October 2, 2014No comments
By default, SQL Server 2008R2 when using mixed mode Windows and SQL Server authentication, sets up the SA account with a password policy, set to lock after a number of failed login attempts. This is particularly troublesome when a rogue process attempts to login with an incorrect / outdated set of SA credentials, and it’s all too easy to skip over setting up additional administrators with Windows accounts.
On my development server, where I have a number of projects underway, I naively missed the step of setting a local or domain account as an administrator, meaning SA was the only account with sysadmin privileges on the instance. This, paired with the default option of enforcing password policy on the account, meant it was too easy to inadvertently lock the SA account, losing access completely to the entire contents of the databases.
Apex SQL produce a number of SQL related tools, for the one I was trialling, one of the first steps of running their software is to setup a database connection, you enter a server / instance name, and choose Windows or SQL authentication. A helpful (but dangerous) feature is that this software appears to attempt to connect using credentials as you type, this leads to the SQL server being spammed with incorrect logins if you’re not quick, eventually leading to the account being locked.
Time to panic.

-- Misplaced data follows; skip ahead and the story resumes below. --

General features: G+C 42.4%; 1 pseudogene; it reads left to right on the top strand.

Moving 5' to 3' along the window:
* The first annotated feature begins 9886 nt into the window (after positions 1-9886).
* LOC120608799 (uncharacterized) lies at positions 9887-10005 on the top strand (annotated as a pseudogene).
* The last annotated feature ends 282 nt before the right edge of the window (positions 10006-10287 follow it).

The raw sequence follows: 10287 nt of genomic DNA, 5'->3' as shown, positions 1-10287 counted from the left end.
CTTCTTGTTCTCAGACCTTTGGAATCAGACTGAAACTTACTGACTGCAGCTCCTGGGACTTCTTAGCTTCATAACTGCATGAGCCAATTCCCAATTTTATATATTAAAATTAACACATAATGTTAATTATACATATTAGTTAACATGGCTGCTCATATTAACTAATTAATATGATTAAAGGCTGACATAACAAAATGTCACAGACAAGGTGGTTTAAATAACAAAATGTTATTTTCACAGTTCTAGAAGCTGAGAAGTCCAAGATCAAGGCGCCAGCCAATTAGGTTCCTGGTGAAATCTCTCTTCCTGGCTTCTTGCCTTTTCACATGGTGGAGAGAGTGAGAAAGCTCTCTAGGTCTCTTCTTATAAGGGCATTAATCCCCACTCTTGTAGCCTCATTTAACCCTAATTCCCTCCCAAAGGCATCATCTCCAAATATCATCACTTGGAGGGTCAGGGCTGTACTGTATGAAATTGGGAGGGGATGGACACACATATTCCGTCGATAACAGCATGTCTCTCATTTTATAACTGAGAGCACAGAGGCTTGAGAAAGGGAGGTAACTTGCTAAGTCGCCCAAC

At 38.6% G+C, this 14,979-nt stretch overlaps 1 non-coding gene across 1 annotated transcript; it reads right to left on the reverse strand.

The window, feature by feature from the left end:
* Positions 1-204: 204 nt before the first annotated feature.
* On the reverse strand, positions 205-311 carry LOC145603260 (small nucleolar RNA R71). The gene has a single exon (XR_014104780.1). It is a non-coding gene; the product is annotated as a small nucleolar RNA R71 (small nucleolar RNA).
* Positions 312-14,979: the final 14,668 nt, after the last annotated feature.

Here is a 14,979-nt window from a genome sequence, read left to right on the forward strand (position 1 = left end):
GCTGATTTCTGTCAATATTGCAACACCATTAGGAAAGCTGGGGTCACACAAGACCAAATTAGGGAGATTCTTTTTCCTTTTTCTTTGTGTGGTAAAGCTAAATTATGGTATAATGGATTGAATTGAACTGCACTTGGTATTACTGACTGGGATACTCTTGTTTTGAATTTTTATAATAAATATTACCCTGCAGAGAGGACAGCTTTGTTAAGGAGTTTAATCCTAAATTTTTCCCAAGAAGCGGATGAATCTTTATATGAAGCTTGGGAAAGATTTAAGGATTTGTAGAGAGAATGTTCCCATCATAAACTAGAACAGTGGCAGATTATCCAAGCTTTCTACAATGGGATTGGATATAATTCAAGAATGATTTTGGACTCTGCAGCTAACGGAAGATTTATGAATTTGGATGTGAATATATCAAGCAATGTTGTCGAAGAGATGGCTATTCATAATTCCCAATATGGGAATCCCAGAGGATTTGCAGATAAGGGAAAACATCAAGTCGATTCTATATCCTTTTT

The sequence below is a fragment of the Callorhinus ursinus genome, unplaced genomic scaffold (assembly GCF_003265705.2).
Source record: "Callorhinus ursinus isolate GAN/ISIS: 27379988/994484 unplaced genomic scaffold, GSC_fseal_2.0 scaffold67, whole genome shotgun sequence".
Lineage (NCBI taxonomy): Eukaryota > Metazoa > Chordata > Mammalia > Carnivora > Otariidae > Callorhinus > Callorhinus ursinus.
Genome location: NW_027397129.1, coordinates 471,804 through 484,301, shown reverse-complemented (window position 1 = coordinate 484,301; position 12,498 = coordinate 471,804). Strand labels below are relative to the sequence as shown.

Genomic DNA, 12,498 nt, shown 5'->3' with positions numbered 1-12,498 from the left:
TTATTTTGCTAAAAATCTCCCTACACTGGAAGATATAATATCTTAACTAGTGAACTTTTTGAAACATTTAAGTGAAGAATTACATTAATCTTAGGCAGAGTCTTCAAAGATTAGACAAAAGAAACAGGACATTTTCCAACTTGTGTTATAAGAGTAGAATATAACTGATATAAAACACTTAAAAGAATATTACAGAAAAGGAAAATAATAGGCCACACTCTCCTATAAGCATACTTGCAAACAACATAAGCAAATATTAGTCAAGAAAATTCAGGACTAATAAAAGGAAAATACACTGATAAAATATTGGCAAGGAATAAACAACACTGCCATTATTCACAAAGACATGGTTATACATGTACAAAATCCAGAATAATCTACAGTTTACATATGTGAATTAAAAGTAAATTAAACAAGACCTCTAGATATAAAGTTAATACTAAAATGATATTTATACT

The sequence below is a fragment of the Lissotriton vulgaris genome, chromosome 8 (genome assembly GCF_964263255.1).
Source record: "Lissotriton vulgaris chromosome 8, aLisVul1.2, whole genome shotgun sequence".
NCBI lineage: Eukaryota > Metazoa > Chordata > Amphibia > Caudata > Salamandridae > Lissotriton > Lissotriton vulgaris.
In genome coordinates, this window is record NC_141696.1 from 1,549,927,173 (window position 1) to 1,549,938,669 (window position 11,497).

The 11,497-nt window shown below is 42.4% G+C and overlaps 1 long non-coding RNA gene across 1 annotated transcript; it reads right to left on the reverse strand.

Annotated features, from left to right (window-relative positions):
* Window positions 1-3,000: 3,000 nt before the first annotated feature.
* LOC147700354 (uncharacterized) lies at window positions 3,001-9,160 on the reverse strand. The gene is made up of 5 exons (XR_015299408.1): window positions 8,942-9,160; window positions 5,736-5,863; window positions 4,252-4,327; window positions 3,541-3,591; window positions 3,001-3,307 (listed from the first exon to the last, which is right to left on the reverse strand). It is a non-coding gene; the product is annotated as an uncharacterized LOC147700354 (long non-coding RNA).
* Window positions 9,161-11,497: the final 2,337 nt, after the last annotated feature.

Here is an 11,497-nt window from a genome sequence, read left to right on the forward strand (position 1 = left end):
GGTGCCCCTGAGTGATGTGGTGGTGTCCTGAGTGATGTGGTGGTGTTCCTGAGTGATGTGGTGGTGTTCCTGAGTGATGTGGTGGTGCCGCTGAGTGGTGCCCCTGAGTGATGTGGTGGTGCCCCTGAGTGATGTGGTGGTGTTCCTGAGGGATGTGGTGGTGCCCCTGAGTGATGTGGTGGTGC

The trick, in this circumstance, is to make sure you are logged on to the server with an account with local administrator privileges. As long as you have this, you can leverage SQL’s administrative connection in Single User mode. To achieve this, shut down the SQL Server service for the instance – remember this will disconnect any / everyone on the instance, so only do this out of hours, when you have no choice, or on a server only you are connecting to.
Then, open up a command prompt with administrator privileges and navigate to the SQL executables for your instance, it’ll be something like: c:\Program Files\Microsoft SQL Server\MSSQL10_50.1\MSSQL\Binn
Run sqlservr.exe with the additional switch of -m and you’ll fire it up in Single User mode. Now, open up management studio and go and connect using Windows Authentication. With a bit of luck, you’ll be in.
Now, go unlock the SA account. You’ll have to change the password as part of the unlocking process, but go ahead and change it back once this has been completed if it’s needed.
With this complete, you can terminate the SQL Server running in single user mode by hitting CTRL + C and confirming with Y. Now, bring up the SQL Service, and normality should be restored.